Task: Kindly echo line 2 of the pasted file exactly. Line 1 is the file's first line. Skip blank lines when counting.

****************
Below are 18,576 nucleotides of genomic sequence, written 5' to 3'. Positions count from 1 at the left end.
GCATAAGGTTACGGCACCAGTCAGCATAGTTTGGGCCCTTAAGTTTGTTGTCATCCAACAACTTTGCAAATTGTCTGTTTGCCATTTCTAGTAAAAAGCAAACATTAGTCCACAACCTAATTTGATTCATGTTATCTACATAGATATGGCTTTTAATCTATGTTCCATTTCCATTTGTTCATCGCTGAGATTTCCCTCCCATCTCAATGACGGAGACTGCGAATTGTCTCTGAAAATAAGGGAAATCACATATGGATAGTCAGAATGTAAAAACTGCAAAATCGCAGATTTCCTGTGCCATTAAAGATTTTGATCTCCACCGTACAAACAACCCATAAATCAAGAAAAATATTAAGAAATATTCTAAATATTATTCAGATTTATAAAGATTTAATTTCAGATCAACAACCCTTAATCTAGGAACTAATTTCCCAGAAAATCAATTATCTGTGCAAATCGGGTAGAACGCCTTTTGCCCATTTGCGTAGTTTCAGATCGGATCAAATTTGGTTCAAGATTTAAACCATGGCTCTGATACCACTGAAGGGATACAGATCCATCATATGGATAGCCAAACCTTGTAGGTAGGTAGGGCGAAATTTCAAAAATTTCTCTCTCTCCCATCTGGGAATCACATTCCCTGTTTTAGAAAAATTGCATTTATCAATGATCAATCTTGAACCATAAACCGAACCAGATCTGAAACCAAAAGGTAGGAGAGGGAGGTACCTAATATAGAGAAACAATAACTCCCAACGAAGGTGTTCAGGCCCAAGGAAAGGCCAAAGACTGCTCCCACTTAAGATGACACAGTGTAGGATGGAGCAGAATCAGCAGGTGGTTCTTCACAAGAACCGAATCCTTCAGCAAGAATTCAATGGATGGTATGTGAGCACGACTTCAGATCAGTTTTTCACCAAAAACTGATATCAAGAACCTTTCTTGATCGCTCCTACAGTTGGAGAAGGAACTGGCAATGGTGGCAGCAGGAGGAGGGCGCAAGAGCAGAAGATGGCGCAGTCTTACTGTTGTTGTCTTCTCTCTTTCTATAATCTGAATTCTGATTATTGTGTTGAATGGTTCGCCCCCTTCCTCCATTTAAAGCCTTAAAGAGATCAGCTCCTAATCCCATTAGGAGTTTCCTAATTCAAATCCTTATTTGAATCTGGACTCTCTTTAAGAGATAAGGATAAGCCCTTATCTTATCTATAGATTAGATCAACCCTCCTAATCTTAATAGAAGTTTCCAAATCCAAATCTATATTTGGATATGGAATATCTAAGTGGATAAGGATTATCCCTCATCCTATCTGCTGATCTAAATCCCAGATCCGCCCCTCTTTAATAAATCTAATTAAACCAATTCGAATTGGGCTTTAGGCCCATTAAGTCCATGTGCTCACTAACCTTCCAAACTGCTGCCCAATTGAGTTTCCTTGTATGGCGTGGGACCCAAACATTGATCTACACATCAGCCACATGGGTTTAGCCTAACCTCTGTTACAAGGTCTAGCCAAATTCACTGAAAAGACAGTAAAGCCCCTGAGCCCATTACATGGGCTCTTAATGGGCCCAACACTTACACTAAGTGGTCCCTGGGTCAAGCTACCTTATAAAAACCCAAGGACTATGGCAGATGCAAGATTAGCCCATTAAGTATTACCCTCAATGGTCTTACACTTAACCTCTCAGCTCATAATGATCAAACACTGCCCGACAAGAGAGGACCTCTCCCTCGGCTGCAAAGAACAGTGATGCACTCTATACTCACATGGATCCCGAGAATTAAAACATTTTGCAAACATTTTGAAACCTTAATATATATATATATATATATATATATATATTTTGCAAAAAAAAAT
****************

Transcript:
GCATAAGGTTACGGCACCAGTCAGCATAGTTTGGGCCCTTAAGTTTGTTGTCATCCAACAACTTTGCAAATTGTCTGTTTGCCATTTCTAGTAAAAAGCAAACATTAGTCCACAACCTAATTTGATTCATGTTATCTACATAGATATGGCTTTTAATCTATGTTCCATTTCCATTTGTTCATCGCTGAGATTTCCCTCCCATCTCAATGACGGAGACTGCGAATTGTCTCTGAAAATAAGGGAAATCACATATGGATAGTCAGAATGTAAAAACTGCAAAATCGCAGATTTCCTGTGCCATTAAAGATTTTGATCTCCACCGTACAAACAACCCATAAATCAAGAAAAATATTAAGAAATATTCTAAATATTATTCAGATTTATAAAGATTTAATTTCAGATCAACAACCCTTAATCTAGGAACTAATTTCCCAGAAAATCAATTATCTGTGCAAATCGGGTAGAACGCCTTTTGCCCATTTGCGTAGTTTCAGATCGGATCAAATTTGGTTCAAGATTTAAACCATGGCTCTGATACCACTGAAGGGATACAGATCCATCATATGGATAGCCAAACCTTGTAGGTAGGTAGGGCGAAATTTCAAAAATTTCTCTCTCTCCCATCTGGGAATCACATTCCCTGTTTTAGAAAAATTGCATTTATCAATGATCAATCTTGAACCATAAACCGAACCAGATCTGAAACCAAAAGGTAGGAGAGGGAGGTACCTAATATAGAGAAACAATAACTCCCAACGAAGGTGTTCAGGCCCAAGGAAAGGCCAAAGACTGCTCCCACTTAAGATGACACAGTGTAGGATGGAGCAGAATCAGCAGGTGGTTCTTCACAAGAACCGAATCCTTCAGCAAGAATTCAATGGATGGTATGTGAGCACGACTTCAGATCAGTTTTTCACCAAAAACTGATATCAAGAACCTTTCTTGATCGCTCCTACAGTTGGAGAAGGAACTGGCAATGGTGGCAGCAGGAGGAGGGCGCAAGAGCAGAAGATGGCGCAGTCTTACTGTTGTTGTCTTCTCTCTTTCTATAATCTGAATTCTGATTATTGTGTTGAATGGTTCGCCCCCTTCCTCCATTTAAAGCCTTAAAGAGATCAGCTCCTAATCCCATTAGGAGTTTCCTAATTCAAATCCTTATTTGAATCTGGACTCTCTTTAAGAGATAAGGATAAGCCCTTATCTTATCTATAGATTAGATCAACCCTCCTAATCTTAATAGAAGTTTCCAAATCCAAATCTATATTTGGATATGGAATATCTAAGTGGATAAGGATTATCCCTCATCCTATCTGCTGATCTAAATCCCAGATCCGCCCCTCTTTAATAAATCTAATTAAACCAATTCGAATTGGGCTTTAGGCCCATTAAGTCCATGTGCTCACTAACCTTCCAAACTGCTGCCCAATTGAGTTTCCTTGTATGGCGTGGGACCCAAACATTGATCTACACATCAGCCACATGGGTTTAGCCTAACCTCTGTTACAAGGTCTAGCCAAATTCACTGAAAAGACAGTAAAGCCCCTGAGCCCATTACATGGGCTCTTAATGGGCCCAACACTTACACTAAGTGGTCCCTGGGTCAAGCTACCTTATAAAAACCCAAGGACTATGGCAGATGCAAGATTAGCCCATTAAGTATTACCCTCAATGGTCTTACACTTAACCTCTCAGCTCATAATGATCAAACACTGCCCGACAAGAGAGGACCTCTCCCTCGGCTGCAAAGAACAGTGATGCACTCTATACTCACATGGATCCCGAGAATTAAAACATTTTGCAAACATTTTGAAACCTTAATATATATATATATATATATATATATATATTTTGCAAAAAAAAAT